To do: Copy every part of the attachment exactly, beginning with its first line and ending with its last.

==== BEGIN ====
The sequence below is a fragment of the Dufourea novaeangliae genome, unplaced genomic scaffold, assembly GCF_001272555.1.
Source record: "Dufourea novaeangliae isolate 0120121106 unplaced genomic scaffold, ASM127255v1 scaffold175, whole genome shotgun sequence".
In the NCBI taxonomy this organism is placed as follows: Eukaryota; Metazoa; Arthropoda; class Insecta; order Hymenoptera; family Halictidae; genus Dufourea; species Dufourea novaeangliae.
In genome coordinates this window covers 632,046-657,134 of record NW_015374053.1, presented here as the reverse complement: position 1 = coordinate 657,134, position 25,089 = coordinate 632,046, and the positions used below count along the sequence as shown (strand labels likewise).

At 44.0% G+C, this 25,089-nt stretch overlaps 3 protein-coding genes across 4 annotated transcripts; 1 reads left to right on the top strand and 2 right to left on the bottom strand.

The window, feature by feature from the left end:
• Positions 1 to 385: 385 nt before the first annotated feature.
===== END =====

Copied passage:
The sequence below is a fragment of the Dufourea novaeangliae genome, unplaced genomic scaffold, assembly GCF_001272555.1.
Source record: "Dufourea novaeangliae isolate 0120121106 unplaced genomic scaffold, ASM127255v1 scaffold175, whole genome shotgun sequence".
In the NCBI taxonomy this organism is placed as follows: Eukaryota; Metazoa; Arthropoda; class Insecta; order Hymenoptera; family Halictidae; genus Dufourea; species Dufourea novaeangliae.
In genome coordinates this window covers 632,046-657,134 of record NW_015374053.1, presented here as the reverse complement: position 1 = coordinate 657,134, position 25,089 = coordinate 632,046, and the positions used below count along the sequence as shown (strand labels likewise).

At 44.0% G+C, this 25,089-nt stretch overlaps 3 protein-coding genes across 4 annotated transcripts; 1 reads left to right on the top strand and 2 right to left on the bottom strand.

The window, feature by feature from the left end:
• Positions 1 to 385: 385 nt before the first annotated feature.